Canon’s entry-level full-frame mirrorless does a lot to appeal to enthusiast photographers, says Andy Westlake, but some might find it over-simplified

Product Overview

Overall rating:

Canon EOS RP

AWB Colour:
Dynamic Range:
Image quality:
LCD viewfinder:


  • + Streamlined, easy-to-use control layout with plenty of customisation
  • + Well-integrated touchscreen interface
  • + Compatible with EF-mount SLR lenses via supplied adapter
  • + Fully-articulated screen affords extra compositional flexibility


  • - No in-body image stabilisation
  • - Over-simplified controls
  • - Viewfinder visibility is poor in bright light


Canon EOS RP review


Price as reviewed:

£1,399.99 (body with EF-mount adapter)

Canon EOS RP: Autofocus

Like its other recent mirrorless models, Canon has equipped the EOS RP with its unique dual pixel autofocus technology. This splits every single pixel on the sensor into two photodiodes, facing left and right, which allows on-chip phase detection across practically the entire sensor. In practice you can set the focus area almost anywhere you please aside from the extreme left and right edges of the frame, while a new Spot AF mode allows you to focus precisely on a small area of the frame. One minor disadvantage of dual-pixel AF, however, is that it’s only sensitive to vertical detail, so can hunt in certain situations (the solution often being to rotate the camera slightly until the AF locks).

Spot AF mode allows precise focusing almost anywhere in the frame. Canon EF 70-300mm f/4-5.6 IS USM at 120mm, 1/160sec at f/5.6, ISO 250

This year’s must-have feature, however, is eye-detection AF and Canon has now made it available in continuous (or servo) AF mode. It works reasonably well, but it can’t match Sony’s class-leading implementation in terms of ‘stickiness’ to the subject, or the ability to recognise faces across a wide range of angles. Indeed Canon’s version only really works with subjects that are facing the camera almost directly.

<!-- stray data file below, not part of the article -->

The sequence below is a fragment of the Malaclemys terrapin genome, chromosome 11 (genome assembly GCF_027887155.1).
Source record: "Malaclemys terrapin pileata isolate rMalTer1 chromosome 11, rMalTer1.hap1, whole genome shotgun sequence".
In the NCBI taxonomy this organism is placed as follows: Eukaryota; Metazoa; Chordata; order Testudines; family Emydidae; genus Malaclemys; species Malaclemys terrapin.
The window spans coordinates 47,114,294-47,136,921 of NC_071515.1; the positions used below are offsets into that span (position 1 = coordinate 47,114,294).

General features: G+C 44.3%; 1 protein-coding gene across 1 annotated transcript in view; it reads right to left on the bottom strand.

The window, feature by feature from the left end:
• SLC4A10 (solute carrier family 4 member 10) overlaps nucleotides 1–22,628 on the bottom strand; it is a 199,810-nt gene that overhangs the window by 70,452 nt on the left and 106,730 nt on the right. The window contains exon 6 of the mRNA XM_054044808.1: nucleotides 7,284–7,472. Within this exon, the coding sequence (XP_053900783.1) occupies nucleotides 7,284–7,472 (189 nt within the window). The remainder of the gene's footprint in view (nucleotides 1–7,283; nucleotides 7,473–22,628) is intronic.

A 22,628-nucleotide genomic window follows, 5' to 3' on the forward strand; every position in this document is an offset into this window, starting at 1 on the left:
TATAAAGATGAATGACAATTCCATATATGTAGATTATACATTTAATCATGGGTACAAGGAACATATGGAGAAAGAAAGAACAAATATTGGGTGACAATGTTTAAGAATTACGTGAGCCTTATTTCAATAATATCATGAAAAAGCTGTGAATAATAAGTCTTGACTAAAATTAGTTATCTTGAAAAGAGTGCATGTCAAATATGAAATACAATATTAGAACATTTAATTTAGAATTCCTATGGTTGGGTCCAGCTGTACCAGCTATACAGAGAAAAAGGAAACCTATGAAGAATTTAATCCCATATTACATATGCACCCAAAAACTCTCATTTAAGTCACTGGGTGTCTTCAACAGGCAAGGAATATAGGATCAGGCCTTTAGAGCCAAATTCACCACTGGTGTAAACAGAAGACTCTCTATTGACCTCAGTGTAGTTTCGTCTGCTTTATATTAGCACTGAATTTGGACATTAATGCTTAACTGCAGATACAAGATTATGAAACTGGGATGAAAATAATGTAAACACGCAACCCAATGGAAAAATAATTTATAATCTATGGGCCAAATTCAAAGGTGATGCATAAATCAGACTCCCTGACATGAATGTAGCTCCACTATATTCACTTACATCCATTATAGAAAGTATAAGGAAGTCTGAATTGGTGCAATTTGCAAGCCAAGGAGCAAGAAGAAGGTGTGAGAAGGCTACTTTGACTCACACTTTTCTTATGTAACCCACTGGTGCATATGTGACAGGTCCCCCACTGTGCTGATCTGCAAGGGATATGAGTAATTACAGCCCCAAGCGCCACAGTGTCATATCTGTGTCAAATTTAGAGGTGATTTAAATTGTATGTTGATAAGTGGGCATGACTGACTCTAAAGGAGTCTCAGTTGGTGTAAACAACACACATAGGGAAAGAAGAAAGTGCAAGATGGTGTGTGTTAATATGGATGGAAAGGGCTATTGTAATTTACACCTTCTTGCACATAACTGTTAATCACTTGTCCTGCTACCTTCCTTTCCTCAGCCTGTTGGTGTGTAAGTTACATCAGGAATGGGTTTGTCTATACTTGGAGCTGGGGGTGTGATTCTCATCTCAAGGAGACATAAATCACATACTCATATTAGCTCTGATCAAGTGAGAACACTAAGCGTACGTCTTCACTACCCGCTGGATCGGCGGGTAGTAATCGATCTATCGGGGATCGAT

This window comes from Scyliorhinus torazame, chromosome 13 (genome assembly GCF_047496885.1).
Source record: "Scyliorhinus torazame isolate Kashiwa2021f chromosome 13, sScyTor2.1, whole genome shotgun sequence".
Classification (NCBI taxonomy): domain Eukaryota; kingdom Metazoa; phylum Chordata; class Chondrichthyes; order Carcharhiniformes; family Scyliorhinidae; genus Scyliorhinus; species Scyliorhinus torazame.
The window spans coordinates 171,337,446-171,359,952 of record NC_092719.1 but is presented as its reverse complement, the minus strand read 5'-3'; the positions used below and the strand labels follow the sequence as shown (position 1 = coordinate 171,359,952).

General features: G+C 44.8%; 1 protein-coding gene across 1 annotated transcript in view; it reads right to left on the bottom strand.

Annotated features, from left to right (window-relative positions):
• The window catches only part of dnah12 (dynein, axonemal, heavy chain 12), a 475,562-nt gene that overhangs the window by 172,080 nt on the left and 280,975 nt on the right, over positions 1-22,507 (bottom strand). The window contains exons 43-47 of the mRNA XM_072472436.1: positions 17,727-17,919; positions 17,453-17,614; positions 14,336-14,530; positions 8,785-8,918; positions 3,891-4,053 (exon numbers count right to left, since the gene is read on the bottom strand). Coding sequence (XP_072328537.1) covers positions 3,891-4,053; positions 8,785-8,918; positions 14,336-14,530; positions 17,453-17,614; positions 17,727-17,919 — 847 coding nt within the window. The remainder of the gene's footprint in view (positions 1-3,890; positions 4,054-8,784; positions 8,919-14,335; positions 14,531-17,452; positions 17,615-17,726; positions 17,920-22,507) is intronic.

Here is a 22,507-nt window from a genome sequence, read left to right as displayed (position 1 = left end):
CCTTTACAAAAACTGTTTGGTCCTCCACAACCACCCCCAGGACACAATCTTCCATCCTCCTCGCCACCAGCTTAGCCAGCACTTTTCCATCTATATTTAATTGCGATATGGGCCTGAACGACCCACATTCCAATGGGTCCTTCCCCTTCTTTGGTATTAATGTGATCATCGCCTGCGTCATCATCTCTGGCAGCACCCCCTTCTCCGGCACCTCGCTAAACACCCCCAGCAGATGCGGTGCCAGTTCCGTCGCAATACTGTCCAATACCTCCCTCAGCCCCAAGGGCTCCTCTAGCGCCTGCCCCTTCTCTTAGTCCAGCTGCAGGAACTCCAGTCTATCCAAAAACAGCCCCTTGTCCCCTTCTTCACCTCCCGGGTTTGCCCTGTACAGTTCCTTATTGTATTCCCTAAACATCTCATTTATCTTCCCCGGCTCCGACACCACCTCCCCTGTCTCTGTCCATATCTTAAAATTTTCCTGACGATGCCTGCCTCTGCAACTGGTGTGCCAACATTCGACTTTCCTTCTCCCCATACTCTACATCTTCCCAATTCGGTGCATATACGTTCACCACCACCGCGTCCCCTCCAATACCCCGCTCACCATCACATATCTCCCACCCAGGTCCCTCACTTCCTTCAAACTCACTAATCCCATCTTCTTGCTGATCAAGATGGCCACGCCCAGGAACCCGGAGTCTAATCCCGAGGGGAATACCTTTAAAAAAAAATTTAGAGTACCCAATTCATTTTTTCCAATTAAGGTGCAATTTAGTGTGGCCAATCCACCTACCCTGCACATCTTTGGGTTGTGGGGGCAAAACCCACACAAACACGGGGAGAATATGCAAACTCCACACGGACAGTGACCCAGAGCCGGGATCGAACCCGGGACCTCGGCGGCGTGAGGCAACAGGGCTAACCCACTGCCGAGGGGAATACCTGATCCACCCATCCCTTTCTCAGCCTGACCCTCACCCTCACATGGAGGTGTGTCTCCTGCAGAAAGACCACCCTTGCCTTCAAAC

In practical use the EOS RP’s AF system generally works well, giving fast, silent and decisive AF with static subjects and making a very decent effort at continuous AF too. As usual for on-sensor AF, it’s inherently accurate, so there’s no need to worry about making micro-adjustments to correct for front- or back-focus with fast lenses. But perhaps its stand-out superpower is its remarkable low-light ability; the EOS RP is capable of focusing with absolute confidence on even the most dimly-lit of night scenes or interiors.

The EOS RP focuses with complete confidence in extraordinarily low light. RF 35mm F1.8 Macro IS STM, 1.15sec at f/1.8, ISO 4000

Alternatively, you can use manual focus if the AF fails. But as on its APS-C M system, Canon has employed dubious control logic. With native RF lenses set to AF, full-time manual focus is available, and turning the focus ring will give a magnified view for the most accurate results, which is exactly what we’d expect. But switch the lens to MF and mystifyingly the camera doesn’t engage magnification automatically.

If you’re shooting with the LCD there’s an onscreen touch button to do the job, but for viewfinder work you have to press the AF Area button followed by Info, which is an unnecessarily long-winded process. Worse still, it won’t work if you’ve re-assigned the AF button, for example to DOF preview.

  1. 1. Introduction
  2. 2. Canon EOS RP: Features
  3. 3. Canon EOS RP: Build and handling
  4. 4. Canon EOS RP: Viewfinder and screen
  5. 5. Canon EOS RP: Autofocus
  6. 6. Canon EOS RP: EF lens compatibility
  7. 7. Canon EOS RP: Performance
  8. 8. Canon EOS RP: Image quality
  9. 9. Canon EOS RP: Verdict
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